Fire is a natural and important part of southwestern forest ecosystems, so we will never eliminate all impacts from fire.  But we can and are striving to minimize those undesirable impacts by restoring our forests to a more healthy condition; a condition that supports lower intensity fires that are easier to manage and benefit the forests.  I recognize the urgent need for restoration not only to reduce the risk of fires like the Mayhill and White Fires, but also to improve the resilience of our forests and ensure they are here for future generations.

We have accomplished some good things but they aren’t nearly enough.  We need innovative thinking, committed partners, and a vibrant wood products industry to achieve our goal and overcome financial and other challenges we face.  Federal resources alone will never be sufficient.  We need you to observe restrictions and closures and do your best to make your homes defensible (www.firewise.org).  Projects such as the Southwest Jemez Mountains Landscape Restoration project in northern New Mexico and the 16 Springs Stewardship project in the southern New Mexico are two examples of what we can do when we work together.  The Southwest Jemez project is a collaborative, landscape-scale initiative designed to restore fire-adapted ecosystems on 210,000 acres in northern New Mexico.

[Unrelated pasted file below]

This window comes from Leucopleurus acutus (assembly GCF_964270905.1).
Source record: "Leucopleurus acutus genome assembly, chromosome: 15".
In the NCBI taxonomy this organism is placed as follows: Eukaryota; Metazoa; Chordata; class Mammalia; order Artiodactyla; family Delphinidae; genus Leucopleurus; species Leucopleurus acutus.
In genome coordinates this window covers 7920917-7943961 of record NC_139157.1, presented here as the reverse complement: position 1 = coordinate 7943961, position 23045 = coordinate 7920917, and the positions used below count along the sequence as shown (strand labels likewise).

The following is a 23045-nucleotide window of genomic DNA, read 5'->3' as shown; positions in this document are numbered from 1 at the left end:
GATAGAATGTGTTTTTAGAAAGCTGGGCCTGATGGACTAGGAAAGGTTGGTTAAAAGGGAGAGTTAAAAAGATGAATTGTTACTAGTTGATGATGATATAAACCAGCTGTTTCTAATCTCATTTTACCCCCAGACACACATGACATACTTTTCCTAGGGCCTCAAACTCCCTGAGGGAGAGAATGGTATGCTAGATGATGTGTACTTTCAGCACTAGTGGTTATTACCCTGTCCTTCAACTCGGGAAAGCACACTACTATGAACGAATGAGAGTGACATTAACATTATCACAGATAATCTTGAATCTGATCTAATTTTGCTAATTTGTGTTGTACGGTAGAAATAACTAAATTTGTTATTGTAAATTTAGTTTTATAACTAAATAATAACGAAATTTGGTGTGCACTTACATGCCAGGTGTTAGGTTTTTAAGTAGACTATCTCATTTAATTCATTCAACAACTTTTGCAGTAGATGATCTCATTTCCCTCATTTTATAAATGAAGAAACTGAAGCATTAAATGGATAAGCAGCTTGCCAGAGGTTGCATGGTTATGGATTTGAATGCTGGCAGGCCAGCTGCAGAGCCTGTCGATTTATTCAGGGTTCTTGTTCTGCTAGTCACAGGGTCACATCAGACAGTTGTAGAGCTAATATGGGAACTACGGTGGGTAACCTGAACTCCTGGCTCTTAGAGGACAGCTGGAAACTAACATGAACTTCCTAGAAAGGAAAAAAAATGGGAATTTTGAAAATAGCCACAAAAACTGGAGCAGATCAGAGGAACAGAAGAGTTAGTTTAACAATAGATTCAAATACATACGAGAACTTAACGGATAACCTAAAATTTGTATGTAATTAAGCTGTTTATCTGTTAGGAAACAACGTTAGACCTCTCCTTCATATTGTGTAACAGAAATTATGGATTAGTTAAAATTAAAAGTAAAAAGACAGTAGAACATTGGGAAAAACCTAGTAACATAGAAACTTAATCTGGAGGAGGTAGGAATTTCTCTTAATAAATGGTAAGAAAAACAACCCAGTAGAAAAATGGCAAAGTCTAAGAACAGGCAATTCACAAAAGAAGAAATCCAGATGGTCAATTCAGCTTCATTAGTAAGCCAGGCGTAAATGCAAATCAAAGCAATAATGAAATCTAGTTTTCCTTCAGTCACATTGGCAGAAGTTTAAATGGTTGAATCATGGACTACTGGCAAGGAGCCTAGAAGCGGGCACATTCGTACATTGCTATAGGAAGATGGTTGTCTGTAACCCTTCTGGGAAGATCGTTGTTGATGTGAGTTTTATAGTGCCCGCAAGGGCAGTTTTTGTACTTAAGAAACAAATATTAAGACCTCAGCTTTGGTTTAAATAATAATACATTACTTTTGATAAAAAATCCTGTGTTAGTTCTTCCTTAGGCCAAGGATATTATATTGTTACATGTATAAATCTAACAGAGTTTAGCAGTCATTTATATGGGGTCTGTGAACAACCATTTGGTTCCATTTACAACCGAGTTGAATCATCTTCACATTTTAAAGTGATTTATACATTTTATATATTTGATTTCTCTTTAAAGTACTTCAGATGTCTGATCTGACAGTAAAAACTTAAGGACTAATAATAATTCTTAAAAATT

The area is a key source of water for the greater Albuquerque area and many smaller communities, and is also rich in archeological and other natural resources. Together, with a diverse group of stakeholders, the Santa Fe National Forest is working toward restoration of this landscape across National Forest, National Park Service, state, private, and tribal lands.  The 16 Springs Stewardship is a partnership between the Lincoln National Forest and the Mescalero Apache Tribe and is the first stewardship project conducted under the Tribal Forest Protection Act (TFPA). The goal of the project is to improve forest health, and reduce hazardous fuels and associated fire risk to tribal lands, the community of 16 Springs, the Village of Ruidoso (rated the most at risk community in New Mexico and number two on the list of most at risk communities in the nation), and National Forest System lands. The 16 Springs Stewardship project, currently underway, includes the 16 Springs (Otero County) and Perk/Grindstone (Ruidoso, Lincoln County) project areas on the Lincoln National Forest.

I ask for your support, your energy, and your ideas to help us meet this challenge.  We stand ready with your help… to both fight fires and to restore forest health to make fires a more manageable part of the future.

Corbin Newman was assigned to the position of Regional Forester for the Southwestern Region of the U.S. Forest Service in December 2007. Newman has held numerous positions at all levels of the Forest Service—in both the eastern and western parts of the country—during his 35-year career.